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J Exp Med. 1993 Jul 1;178(1):367-72.

Rapid G protein-regulated activation event involved in lymphocyte binding to high endothelial venules.

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Department of Pathology, Stanford University School of Medicine, California 94305.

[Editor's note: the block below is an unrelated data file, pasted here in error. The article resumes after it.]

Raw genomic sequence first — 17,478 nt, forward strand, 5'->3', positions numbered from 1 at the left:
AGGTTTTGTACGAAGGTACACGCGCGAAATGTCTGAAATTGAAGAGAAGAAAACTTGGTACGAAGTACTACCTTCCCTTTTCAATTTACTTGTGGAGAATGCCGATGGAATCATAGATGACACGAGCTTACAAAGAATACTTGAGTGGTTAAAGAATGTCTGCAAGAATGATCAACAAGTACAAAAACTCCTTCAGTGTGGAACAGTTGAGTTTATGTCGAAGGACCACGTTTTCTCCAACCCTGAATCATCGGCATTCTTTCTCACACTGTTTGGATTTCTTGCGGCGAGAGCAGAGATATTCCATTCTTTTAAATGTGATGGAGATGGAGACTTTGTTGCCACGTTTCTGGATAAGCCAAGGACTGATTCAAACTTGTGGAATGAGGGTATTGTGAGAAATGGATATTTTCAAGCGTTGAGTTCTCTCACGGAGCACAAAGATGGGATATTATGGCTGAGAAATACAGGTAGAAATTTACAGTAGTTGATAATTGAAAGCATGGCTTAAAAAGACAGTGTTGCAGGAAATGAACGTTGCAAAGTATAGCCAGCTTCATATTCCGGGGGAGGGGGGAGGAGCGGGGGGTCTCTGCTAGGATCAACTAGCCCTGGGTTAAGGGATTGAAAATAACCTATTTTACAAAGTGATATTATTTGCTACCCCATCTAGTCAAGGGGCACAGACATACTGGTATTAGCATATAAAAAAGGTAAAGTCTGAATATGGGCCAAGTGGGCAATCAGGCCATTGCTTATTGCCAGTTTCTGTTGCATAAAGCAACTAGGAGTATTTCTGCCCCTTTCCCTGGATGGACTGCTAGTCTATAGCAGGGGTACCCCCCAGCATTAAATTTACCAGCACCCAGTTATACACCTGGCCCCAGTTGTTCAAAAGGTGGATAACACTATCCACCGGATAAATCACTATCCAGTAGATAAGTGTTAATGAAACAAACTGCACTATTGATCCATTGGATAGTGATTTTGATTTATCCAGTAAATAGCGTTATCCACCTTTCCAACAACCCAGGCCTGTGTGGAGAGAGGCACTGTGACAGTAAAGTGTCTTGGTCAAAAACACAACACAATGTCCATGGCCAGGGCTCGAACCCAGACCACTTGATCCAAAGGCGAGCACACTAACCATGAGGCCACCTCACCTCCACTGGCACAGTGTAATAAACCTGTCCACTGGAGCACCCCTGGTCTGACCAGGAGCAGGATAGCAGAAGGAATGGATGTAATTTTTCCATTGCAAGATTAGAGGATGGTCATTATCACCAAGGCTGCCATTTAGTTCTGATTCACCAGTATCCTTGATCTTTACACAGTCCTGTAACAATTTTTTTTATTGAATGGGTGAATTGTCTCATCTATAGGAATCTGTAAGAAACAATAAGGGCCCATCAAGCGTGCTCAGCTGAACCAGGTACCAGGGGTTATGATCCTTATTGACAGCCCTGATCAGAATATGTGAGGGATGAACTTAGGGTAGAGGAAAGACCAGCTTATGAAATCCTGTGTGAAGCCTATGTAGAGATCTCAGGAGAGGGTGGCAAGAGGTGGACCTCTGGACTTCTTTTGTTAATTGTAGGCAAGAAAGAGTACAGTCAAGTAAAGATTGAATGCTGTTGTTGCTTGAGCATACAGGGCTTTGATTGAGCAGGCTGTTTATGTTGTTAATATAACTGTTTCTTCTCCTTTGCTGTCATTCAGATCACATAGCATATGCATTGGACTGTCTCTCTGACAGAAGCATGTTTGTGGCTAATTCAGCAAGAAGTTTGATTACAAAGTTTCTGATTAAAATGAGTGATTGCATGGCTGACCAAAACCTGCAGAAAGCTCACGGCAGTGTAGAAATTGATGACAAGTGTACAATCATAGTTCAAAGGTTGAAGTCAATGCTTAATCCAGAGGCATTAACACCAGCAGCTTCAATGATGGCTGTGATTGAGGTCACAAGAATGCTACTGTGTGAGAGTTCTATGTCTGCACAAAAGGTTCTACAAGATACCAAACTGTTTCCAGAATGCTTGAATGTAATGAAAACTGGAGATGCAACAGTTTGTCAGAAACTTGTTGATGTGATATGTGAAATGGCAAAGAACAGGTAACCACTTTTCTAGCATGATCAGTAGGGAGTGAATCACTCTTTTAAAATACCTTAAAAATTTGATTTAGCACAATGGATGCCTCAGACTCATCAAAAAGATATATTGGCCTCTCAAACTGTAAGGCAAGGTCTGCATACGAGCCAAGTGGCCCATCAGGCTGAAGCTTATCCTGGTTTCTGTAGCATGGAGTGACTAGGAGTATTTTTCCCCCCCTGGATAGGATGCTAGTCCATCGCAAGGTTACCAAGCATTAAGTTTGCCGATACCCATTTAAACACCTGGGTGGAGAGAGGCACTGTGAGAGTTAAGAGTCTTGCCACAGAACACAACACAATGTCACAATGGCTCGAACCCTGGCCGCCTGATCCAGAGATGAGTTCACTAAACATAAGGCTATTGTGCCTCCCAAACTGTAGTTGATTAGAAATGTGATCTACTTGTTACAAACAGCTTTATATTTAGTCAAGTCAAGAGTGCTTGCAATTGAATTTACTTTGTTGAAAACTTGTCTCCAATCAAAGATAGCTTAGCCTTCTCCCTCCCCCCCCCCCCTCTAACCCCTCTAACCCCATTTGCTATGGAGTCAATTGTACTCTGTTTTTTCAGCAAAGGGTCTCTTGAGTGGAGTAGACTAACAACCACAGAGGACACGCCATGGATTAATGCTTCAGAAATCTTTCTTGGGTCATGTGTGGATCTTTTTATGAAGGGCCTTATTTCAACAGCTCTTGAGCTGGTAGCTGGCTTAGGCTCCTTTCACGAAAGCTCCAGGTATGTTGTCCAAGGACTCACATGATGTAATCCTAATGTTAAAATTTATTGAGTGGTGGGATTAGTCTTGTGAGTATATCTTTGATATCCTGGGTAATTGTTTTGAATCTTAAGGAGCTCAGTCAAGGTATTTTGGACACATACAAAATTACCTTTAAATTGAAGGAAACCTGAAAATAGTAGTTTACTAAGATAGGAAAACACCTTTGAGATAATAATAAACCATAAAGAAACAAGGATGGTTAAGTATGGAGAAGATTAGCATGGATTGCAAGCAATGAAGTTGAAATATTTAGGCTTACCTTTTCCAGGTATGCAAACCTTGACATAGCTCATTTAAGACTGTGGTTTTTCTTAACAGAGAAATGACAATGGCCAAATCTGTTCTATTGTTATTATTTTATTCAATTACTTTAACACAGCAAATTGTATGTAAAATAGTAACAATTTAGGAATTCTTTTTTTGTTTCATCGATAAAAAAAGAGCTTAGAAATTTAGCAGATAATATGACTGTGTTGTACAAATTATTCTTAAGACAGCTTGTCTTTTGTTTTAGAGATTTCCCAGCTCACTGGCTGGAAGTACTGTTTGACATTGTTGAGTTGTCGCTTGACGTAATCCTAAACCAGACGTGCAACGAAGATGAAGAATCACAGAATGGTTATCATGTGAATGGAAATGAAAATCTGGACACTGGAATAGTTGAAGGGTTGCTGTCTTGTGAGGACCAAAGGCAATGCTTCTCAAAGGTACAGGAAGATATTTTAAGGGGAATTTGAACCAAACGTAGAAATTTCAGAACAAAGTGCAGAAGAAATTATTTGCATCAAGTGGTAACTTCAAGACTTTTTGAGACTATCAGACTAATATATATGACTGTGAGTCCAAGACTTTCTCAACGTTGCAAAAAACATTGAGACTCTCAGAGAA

The homing of blood borne lymphocytes into lymph nodes and Peyer's patches is mediated in part by recognition and binding to specialized high endothelial venules (HEV). Here we demonstrate that a rapid pertussis toxin-sensitive lymphocyte activation event can participate in lymphocyte recognition of HEV. In situ video microscopic analyses of lymphocyte interactions with HEV in exteriorized mouse Peyer's patches reveal that pertussis toxin has no effect on an initial "rolling" displayed by many lymphocytes, but inhibits an activation-dependent "sticking" event required for lymphocyte arrest. This is the first demonstration that physiologic lymphocyte-endothelial interactions can involve sequential rolling, activation, and activation-dependent arrest, previously shown only for neutrophils. The inhibitory effect of the toxin is dependent on its G protein-modifying ADP-ribosyltransferase activity and can be reversed by phorbol myristic acetate, which bypasses cell surface receptors to trigger activation-dependent adhesion. Lymphocyte sticking can occur within 1-3 s after initiation of rolling. We conclude that a rapid receptor-mediated activation event involving G protein signaling can trigger stable lymphocyte attachment to HEV in vivo, and may play a critical role in regulating lymphocyte homing.

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